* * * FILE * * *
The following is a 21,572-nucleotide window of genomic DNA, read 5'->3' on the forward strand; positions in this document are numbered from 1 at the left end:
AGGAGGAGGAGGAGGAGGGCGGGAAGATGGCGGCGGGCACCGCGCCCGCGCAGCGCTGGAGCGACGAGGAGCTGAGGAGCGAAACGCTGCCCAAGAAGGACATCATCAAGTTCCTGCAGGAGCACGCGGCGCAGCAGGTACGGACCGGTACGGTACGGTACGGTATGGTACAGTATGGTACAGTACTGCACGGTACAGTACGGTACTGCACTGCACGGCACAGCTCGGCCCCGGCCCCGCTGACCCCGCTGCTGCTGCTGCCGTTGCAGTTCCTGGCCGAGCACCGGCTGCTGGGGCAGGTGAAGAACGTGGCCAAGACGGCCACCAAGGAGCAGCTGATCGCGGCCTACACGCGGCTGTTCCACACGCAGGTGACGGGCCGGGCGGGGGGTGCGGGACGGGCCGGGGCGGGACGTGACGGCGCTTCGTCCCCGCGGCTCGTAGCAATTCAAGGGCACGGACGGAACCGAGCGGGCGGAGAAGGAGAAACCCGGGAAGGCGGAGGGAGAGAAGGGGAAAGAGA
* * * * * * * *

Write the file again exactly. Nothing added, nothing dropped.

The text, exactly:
The following is a 21,572-nucleotide window of genomic DNA, read 5'->3' on the forward strand; positions in this document are numbered from 1 at the left end:
AGGAGGAGGAGGAGGAGGGCGGGAAGATGGCGGCGGGCACCGCGCCCGCGCAGCGCTGGAGCGACGAGGAGCTGAGGAGCGAAACGCTGCCCAAGAAGGACATCATCAAGTTCCTGCAGGAGCACGCGGCGCAGCAGGTACGGACCGGTACGGTACGGTACGGTATGGTACAGTATGGTACAGTACTGCACGGTACAGTACGGTACTGCACTGCACGGCACAGCTCGGCCCCGGCCCCGCTGACCCCGCTGCTGCTGCTGCCGTTGCAGTTCCTGGCCGAGCACCGGCTGCTGGGGCAGGTGAAGAACGTGGCCAAGACGGCCACCAAGGAGCAGCTGATCGCGGCCTACACGCGGCTGTTCCACACGCAGGTGACGGGCCGGGCGGGGGGTGCGGGACGGGCCGGGGCGGGACGTGACGGCGCTTCGTCCCCGCGGCTCGTAGCAATTCAAGGGCACGGACGGAACCGAGCGGGCGGAGAAGGAGAAACCCGGGAAGGCGGAGGGAGAGAAGGGGAAAGAGA